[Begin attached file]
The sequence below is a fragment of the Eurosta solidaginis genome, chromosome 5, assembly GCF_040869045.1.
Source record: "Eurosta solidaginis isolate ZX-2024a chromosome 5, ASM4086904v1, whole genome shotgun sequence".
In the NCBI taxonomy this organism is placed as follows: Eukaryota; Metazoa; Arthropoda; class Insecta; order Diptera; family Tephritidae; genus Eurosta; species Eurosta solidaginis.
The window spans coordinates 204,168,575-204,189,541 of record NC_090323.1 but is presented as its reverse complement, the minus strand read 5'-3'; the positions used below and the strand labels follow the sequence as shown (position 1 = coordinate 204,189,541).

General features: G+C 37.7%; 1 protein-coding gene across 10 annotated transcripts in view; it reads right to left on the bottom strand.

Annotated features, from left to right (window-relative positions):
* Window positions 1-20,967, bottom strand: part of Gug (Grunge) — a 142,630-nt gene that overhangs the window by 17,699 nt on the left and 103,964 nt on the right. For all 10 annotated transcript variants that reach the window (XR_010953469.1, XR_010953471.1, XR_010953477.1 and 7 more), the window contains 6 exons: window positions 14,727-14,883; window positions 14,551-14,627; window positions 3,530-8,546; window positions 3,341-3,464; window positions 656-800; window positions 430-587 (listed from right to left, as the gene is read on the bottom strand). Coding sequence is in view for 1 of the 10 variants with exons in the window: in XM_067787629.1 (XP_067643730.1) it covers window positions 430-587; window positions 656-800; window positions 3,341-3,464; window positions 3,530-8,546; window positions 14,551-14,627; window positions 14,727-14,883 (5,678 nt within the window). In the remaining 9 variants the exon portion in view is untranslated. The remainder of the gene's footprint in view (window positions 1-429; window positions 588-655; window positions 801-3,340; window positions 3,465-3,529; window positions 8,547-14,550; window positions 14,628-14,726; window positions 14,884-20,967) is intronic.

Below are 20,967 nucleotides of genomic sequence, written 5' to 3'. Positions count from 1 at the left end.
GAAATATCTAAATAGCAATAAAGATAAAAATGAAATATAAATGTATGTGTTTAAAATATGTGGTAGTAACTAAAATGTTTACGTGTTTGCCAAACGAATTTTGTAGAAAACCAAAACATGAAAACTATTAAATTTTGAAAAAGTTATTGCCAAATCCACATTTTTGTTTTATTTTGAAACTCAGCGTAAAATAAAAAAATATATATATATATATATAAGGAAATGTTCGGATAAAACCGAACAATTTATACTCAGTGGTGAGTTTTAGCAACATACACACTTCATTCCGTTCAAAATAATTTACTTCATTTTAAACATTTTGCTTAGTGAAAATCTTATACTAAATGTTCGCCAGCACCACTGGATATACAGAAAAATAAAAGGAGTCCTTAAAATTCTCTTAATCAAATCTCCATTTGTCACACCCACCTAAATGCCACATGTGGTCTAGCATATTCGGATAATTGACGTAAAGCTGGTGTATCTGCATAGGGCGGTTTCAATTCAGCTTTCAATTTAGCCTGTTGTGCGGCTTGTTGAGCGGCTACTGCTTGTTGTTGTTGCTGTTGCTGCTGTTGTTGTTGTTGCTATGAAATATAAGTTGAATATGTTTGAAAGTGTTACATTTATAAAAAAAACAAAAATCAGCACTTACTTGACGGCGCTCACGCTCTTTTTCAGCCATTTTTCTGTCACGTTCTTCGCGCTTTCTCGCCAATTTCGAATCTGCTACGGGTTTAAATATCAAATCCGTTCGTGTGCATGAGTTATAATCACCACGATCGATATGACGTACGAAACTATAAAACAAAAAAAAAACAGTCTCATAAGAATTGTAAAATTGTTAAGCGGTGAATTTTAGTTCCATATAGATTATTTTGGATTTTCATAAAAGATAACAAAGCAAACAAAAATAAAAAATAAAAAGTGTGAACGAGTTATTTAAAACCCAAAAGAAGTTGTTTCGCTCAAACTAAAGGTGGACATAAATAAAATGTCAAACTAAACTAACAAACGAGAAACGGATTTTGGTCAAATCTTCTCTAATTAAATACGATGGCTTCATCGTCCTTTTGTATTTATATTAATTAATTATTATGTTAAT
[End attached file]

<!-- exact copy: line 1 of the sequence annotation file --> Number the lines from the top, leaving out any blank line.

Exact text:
The sequence below is a fragment of the Eurosta solidaginis genome, chromosome 5, assembly GCF_040869045.1.